When the school ran into financial troubles, DeVries brought Bernard to see the property and he immediately bought it. For many years the country club clubhouse and the old school were the main building for Bernard’s Clarkstown Country Club before he acquired land in South Nyack. It served as a school for the teaching of yoga and gymnastics. Bernard held on to the property until it was demolished and replaced by the Upper Nyack Elementary School.
River Hook & Upper Nyack’s 150th Anniversary
River Hook, the Hester Haring Cason Preserve is just up the street from the former Nyack Country Club and River Hook School for Girls. River Hook was the name of the estate built around 1934 by John Haring and family. Hester Haring who was born in Piermont in 1930, lived in the house until her death in 2013. She married Jim Cason and they raised sheep, poultry, and vegetables on what they called River Hook Farm. The village of Upper Nyack acquired the remaining 12 acres of the farm from Jim Cason in 2018.
Today the preserve is a beautiful space open to the public. The preserve has a poetry walk, sculpture garden, beehives, composting operation, and wildflower restoration. The main house is open during some public events. The attractive carriage house and stable is under renovation.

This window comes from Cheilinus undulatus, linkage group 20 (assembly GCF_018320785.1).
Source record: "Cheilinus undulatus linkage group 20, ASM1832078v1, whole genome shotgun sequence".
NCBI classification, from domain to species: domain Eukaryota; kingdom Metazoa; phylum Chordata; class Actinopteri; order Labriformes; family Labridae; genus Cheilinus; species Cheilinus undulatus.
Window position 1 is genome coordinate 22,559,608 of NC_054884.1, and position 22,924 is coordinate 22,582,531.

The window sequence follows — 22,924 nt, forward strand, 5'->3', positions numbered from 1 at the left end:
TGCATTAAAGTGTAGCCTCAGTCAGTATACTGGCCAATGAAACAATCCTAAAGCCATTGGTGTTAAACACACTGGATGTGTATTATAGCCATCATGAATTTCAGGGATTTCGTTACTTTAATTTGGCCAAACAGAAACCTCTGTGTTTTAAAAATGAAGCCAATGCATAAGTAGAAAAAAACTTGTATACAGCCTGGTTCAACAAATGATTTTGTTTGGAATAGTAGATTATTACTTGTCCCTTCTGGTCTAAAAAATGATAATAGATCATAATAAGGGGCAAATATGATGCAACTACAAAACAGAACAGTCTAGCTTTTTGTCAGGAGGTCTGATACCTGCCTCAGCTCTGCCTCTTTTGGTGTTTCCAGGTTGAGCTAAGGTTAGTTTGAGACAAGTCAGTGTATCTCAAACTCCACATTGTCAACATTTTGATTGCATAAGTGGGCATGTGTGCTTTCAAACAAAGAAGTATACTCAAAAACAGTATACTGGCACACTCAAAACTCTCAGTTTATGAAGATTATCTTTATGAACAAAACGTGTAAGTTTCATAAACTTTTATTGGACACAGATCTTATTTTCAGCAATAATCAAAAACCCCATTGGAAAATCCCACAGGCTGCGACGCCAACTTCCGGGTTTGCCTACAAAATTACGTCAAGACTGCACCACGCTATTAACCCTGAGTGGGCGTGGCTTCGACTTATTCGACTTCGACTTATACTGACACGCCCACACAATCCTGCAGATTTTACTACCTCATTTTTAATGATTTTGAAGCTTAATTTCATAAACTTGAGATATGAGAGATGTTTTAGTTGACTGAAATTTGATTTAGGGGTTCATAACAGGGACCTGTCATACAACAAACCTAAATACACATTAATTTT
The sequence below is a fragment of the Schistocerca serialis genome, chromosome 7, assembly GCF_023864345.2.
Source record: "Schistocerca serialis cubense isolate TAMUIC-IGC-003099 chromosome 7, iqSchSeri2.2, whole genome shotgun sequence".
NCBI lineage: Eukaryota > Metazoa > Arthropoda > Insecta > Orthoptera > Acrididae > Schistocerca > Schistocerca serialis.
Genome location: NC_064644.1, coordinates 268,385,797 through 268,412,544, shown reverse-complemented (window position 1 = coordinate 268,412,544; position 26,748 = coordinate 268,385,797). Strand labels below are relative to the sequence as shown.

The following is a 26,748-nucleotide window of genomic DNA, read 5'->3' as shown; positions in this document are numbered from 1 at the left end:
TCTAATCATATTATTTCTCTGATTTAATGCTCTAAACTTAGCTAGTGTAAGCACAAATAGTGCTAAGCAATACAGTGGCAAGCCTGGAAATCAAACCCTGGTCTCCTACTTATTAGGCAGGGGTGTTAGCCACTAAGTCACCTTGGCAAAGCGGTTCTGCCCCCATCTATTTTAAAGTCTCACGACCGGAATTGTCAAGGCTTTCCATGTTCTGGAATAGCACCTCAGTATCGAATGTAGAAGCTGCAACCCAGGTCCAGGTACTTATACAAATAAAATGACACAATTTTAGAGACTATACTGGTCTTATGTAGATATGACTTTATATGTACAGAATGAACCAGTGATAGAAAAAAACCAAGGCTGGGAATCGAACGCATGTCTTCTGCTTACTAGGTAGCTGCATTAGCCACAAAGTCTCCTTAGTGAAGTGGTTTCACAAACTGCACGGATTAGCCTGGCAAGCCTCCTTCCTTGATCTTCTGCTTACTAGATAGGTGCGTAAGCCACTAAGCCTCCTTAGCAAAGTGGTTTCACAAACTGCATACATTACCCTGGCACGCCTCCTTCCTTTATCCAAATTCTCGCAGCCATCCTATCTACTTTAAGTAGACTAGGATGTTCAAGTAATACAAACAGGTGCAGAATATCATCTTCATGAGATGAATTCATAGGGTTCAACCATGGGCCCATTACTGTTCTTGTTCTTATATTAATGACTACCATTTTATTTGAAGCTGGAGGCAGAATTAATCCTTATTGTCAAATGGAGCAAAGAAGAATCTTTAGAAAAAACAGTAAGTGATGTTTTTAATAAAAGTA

River Hook will serve as a location for many events scheduled to celebrate Upper Nyack’s 150th anniversary. A web site, Facebook and Instagram pages have been launched to tell of the history of Upper Nyack and to list upcoming events from spring to fall 2022.
The Two River Hooks
We are left to guess why Sister Beatrix named her school River Hook. It seems be an appropriate and obvious name for any location in Upper Nyack, as it combines the two key geographical features of Hook Mountain and the Hudson River. Curiously, the term does not appear in the written literature prior to the school. Why not? Was Sister Beatrix the first to coin the term? We don’t know the answer.
Did the Harings who lived in Piermont copy the name of the old school when they built River Hook? It’s possible but unlikely. However, isn’t it curious that two iconic locations separated by less than a mile and by 15 years in time seem to have spontaneously spawned the name River Hook.
Michael Hays is a 35-year resident of the Nyacks. Hays grew up the son of a professor and nurse in Champaign, Illinois. He has recently retired from a long career in educational publishing with Prentice-Hall and McGraw-Hill. Hays is an avid cyclist, amateur historian and photographer, gardener, and dog walker. He has enjoyed more years than he cares to count with his beautiful companion, Bernie Richey. You can follow him on Instagram as UpperNyackMike.